In Gloria (1999), a film by Sidney Lumet, remake of  a John Cassavetes’ film having the same title (1980), the murderers of the little boy’s parents and sister are not punished at the end. This possibly happens because Lumet doesn’t want to distract the spectators’ attention from the focal point of the film, which is the growing affection of the heroin (played by Sharon Stone) towards this orphan boy. She is about to leave him at a boarding school, but finally decides to take him with her. In narrative art, like in nature, there are “opposing selective pressures”. We have to abandon one target, in order to focus effectively on another one.

  Of particular interest is the fact that in certain versions of a story, from the remake of a film to a new elaboration of a given myth, the main hero changes character, from an evil one to a good one. In George-Henri Clouzot’ Diabolique (1955), the mistress, played by Simone Signoret, together with her lover, trap the scoundrel’s innocent wife. In the latest remake of the film, with Isabelle Adjani in the role of the wife, the two women ally their forces to kill the satanic husband.

  In Christian theology Judas is Jesus’s disciple who betrayed his teacher. However, in Nikos Kazantzakis’s novel The Last Temptation, which Martin Scorsese follows faithfully in his film The Last Temptation of Christ (1988), Judas is a tragic person, who betrays his teacher because he prompted him to do so. Jesus had deliberately chosen to be crucified, as a means to save humanity.

   The White Snake (Bai She Zhuan) is a very famous Chinese myth. A snake is transformed into a young attractive woman, and marries a young man. A monk however reveals her true identity to her husband, thus causing a lot of trouble to the young couple.

  In the original version, the monk is a good character, who exposes the wicked nature of the woman. In a later version however of this myth, staged by the Peking Opera, the woman is a good character, who saves her husband’s life, and the monk is a wicked character, separating the young lovers from each other.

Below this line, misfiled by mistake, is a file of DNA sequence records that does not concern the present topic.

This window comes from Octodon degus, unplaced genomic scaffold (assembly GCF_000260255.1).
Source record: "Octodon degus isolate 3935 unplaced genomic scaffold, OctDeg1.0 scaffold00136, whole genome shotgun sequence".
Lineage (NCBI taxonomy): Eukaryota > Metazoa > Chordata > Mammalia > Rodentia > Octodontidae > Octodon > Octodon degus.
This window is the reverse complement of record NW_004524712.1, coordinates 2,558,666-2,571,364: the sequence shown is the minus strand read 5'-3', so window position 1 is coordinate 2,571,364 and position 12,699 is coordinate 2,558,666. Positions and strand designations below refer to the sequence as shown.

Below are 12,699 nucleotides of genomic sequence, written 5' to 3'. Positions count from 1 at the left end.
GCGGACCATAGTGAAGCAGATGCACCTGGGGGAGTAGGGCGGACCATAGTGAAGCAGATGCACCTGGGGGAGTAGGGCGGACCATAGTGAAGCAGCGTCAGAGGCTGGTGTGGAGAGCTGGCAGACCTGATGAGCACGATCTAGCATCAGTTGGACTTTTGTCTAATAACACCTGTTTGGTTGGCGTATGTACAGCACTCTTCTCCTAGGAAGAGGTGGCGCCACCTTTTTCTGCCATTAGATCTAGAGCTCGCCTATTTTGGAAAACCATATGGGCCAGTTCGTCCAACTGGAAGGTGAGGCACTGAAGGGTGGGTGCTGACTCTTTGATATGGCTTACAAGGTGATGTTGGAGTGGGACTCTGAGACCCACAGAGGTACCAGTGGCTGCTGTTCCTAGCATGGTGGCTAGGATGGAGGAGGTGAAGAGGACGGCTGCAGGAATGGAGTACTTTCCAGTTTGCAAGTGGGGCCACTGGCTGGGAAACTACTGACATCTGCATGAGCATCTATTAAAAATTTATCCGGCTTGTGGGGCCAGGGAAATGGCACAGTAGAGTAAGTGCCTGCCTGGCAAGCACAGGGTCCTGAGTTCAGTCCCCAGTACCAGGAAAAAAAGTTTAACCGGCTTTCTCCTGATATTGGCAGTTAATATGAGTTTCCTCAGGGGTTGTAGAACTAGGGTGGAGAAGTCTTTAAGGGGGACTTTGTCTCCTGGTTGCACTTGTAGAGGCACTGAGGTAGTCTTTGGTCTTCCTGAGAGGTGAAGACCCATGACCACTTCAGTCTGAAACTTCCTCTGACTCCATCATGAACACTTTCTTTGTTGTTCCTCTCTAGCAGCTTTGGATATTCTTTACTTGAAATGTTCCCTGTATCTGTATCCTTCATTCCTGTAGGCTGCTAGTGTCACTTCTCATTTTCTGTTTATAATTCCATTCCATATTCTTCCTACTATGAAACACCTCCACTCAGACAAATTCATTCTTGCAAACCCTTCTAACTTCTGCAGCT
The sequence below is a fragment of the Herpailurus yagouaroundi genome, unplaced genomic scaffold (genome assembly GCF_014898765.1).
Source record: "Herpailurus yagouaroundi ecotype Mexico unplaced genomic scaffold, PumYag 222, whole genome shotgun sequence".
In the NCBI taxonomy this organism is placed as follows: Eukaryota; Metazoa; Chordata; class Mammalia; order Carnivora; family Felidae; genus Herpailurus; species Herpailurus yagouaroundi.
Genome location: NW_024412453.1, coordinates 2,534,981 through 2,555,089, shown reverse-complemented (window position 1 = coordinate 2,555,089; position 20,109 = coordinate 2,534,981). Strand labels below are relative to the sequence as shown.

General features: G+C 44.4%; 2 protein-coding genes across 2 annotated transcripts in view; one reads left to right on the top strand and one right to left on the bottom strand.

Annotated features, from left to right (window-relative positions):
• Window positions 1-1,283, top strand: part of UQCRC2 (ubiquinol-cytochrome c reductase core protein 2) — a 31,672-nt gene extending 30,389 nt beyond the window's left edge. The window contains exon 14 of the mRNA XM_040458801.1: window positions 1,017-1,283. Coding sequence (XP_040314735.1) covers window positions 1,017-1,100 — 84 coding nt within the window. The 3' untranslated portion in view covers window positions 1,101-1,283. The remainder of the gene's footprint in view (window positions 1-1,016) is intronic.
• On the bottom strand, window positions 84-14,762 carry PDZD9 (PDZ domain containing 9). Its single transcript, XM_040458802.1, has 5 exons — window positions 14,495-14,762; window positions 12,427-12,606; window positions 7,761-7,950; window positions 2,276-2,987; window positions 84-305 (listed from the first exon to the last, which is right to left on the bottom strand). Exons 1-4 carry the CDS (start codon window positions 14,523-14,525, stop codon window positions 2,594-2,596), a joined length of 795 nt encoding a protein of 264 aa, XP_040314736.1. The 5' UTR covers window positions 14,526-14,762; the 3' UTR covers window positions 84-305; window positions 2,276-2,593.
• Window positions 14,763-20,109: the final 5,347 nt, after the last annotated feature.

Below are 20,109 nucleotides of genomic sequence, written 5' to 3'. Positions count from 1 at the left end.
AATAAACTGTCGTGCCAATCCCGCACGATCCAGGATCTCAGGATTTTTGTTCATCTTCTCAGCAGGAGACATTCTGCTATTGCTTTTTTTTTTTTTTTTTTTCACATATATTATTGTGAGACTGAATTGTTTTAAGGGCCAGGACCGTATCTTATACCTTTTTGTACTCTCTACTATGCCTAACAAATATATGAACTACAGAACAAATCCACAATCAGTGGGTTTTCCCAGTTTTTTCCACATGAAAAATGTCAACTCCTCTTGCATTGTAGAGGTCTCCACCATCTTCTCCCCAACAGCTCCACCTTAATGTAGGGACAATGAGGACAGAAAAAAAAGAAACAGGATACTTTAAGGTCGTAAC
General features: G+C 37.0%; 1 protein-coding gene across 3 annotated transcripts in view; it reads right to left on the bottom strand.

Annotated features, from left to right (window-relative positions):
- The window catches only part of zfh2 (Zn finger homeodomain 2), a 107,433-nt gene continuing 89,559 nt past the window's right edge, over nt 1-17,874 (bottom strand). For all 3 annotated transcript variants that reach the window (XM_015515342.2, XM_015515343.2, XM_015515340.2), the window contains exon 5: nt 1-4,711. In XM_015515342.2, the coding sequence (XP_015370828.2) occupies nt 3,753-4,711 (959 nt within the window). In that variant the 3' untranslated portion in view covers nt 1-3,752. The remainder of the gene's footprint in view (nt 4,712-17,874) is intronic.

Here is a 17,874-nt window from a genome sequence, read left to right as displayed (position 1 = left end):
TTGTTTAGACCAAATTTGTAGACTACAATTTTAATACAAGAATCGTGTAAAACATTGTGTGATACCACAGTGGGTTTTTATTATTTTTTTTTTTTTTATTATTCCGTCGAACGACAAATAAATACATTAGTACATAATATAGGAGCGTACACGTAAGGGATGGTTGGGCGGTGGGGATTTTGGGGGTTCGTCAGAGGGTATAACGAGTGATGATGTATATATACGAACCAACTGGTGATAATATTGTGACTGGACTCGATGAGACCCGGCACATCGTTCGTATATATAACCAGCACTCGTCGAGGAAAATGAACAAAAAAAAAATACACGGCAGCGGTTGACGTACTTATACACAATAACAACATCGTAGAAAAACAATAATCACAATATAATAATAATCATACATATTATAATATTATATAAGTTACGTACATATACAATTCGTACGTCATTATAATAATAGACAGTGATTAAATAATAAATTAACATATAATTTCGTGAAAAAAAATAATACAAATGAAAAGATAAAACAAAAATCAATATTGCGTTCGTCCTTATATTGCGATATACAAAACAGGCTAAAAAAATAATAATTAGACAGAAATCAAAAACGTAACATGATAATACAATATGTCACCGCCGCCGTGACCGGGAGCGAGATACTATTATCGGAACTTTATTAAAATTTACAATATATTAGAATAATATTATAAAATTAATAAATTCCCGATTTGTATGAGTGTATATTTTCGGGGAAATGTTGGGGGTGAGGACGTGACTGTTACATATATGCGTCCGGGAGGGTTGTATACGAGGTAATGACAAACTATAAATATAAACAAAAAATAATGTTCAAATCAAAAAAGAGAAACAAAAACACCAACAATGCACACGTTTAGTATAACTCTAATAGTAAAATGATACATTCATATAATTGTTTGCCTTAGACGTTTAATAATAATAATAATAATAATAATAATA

In most cases, the intended, that is the authorial, reception, is more or less identical with the actual reception by the reader. In other words, good and evil characters are the same for the author and for the readers as well. There are instances, however, where the actual reception is not identical with that which is intended by the author, in regard to the characters.

  A striking example is the first novel of the outstanding Greek novelist Alexander Kotzias entitled Besiege (poliorkia)[2]. The main character is a collaborator of the Germans, a fanatic anticommunist, who committed great atrocities. Alexander Kotzias intended him to be a tragic character, who became a scape-goat of the royalists. At the end of the novel, abandoned by his former companions, he willfully falls into a trap, chasing a group of communists, in a deliberate pursuit of his death.  

  The majority of the readers of that time, sympathizers of the left, did not have the same opinion. For them, this character was a traitor, a scum of the earth, who died in a way he justly deserved. This was contrary to the authorial intentions, who, formerly a communist, had become a rightist. Incidentally, the characters in all his following novels are undisputably wicked characters. I think this is why, despite his literary merits, Kotzias has never conquered a wide audience.

  In cinema we encounter similar problems of reception. In post war war-films, the Germans constantly figure as the evil characters. I doubt if the German audience had the same opinion. In Michael Cimino’s The Deer Hunter, Americans are intended to be the good characters, and the Vietnamese the evil. For the majority of the Greek audience, however, the Americans were the evil characters, and not the Vietnamese.

  In the early westerns, like those where John Wayne starred, Indians invariably figured as the evil characters. In the last few decades however, Indians in films like The Little big Man (1970), starring Dusting Hoffman and Kevin Costner’s Dances with Wolves (1990), Indians figure as good characters. Even where they don’t figure as main characters, like in Jakie Chan’s Shanghai noon, they are allies to the good white characters. After the extinction of the “noble savage” of the 18th and early 19th century, the last specimen of which was The Last of Mohicans, his myth has been revived. Perhaps this soothes Americans’ guilt for the extinction of an entire nation.